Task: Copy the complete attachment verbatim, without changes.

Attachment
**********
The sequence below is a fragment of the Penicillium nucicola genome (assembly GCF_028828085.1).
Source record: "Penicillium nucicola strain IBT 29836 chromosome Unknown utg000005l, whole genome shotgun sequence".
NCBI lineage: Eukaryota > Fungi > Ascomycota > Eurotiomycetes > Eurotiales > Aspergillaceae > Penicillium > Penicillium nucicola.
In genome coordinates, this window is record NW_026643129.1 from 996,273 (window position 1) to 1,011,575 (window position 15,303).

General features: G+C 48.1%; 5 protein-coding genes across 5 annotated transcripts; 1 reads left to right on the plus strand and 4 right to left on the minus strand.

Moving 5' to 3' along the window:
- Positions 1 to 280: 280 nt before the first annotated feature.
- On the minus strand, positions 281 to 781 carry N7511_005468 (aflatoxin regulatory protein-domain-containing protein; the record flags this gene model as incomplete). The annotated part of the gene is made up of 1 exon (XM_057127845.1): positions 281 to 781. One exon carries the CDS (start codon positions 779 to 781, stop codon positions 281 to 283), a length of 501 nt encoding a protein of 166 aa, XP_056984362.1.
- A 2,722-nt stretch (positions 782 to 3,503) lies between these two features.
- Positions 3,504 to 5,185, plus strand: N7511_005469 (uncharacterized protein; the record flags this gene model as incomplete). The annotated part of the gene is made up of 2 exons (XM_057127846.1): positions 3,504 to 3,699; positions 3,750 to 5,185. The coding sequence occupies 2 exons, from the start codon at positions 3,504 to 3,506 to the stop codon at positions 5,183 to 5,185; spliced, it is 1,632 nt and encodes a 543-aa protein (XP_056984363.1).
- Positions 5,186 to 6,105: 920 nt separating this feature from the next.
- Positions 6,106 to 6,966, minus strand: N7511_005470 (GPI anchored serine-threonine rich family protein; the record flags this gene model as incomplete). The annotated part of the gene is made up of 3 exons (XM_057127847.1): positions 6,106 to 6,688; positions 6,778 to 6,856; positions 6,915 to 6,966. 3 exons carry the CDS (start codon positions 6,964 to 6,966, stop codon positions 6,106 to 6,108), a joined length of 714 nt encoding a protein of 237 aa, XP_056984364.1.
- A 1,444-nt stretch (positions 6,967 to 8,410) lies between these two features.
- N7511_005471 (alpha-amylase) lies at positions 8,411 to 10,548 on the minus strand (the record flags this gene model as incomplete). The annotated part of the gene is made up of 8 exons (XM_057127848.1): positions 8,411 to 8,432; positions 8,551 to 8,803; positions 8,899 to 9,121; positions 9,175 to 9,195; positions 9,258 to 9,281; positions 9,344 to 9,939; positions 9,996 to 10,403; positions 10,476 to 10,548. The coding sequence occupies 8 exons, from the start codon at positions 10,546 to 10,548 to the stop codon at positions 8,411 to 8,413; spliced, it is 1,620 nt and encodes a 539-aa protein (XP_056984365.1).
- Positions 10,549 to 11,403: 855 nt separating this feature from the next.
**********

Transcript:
The sequence below is a fragment of the Penicillium nucicola genome (assembly GCF_028828085.1).
Source record: "Penicillium nucicola strain IBT 29836 chromosome Unknown utg000005l, whole genome shotgun sequence".
NCBI lineage: Eukaryota > Fungi > Ascomycota > Eurotiomycetes > Eurotiales > Aspergillaceae > Penicillium > Penicillium nucicola.
In genome coordinates, this window is record NW_026643129.1 from 996,273 (window position 1) to 1,011,575 (window position 15,303).

General features: G+C 48.1%; 5 protein-coding genes across 5 annotated transcripts; 1 reads left to right on the plus strand and 4 right to left on the minus strand.

Moving 5' to 3' along the window:
- Positions 1 to 280: 280 nt before the first annotated feature.
- On the minus strand, positions 281 to 781 carry N7511_005468 (aflatoxin regulatory protein-domain-containing protein; the record flags this gene model as incomplete). The annotated part of the gene is made up of 1 exon (XM_057127845.1): positions 281 to 781. One exon carries the CDS (start codon positions 779 to 781, stop codon positions 281 to 283), a length of 501 nt encoding a protein of 166 aa, XP_056984362.1.
- A 2,722-nt stretch (positions 782 to 3,503) lies between these two features.
- Positions 3,504 to 5,185, plus strand: N7511_005469 (uncharacterized protein; the record flags this gene model as incomplete). The annotated part of the gene is made up of 2 exons (XM_057127846.1): positions 3,504 to 3,699; positions 3,750 to 5,185. The coding sequence occupies 2 exons, from the start codon at positions 3,504 to 3,506 to the stop codon at positions 5,183 to 5,185; spliced, it is 1,632 nt and encodes a 543-aa protein (XP_056984363.1).
- Positions 5,186 to 6,105: 920 nt separating this feature from the next.
- Positions 6,106 to 6,966, minus strand: N7511_005470 (GPI anchored serine-threonine rich family protein; the record flags this gene model as incomplete). The annotated part of the gene is made up of 3 exons (XM_057127847.1): positions 6,106 to 6,688; positions 6,778 to 6,856; positions 6,915 to 6,966. 3 exons carry the CDS (start codon positions 6,964 to 6,966, stop codon positions 6,106 to 6,108), a joined length of 714 nt encoding a protein of 237 aa, XP_056984364.1.
- A 1,444-nt stretch (positions 6,967 to 8,410) lies between these two features.
- N7511_005471 (alpha-amylase) lies at positions 8,411 to 10,548 on the minus strand (the record flags this gene model as incomplete). The annotated part of the gene is made up of 8 exons (XM_057127848.1): positions 8,411 to 8,432; positions 8,551 to 8,803; positions 8,899 to 9,121; positions 9,175 to 9,195; positions 9,258 to 9,281; positions 9,344 to 9,939; positions 9,996 to 10,403; positions 10,476 to 10,548. The coding sequence occupies 8 exons, from the start codon at positions 10,546 to 10,548 to the stop codon at positions 8,411 to 8,413; spliced, it is 1,620 nt and encodes a 539-aa protein (XP_056984365.1).
- Positions 10,549 to 11,403: 855 nt separating this feature from the next.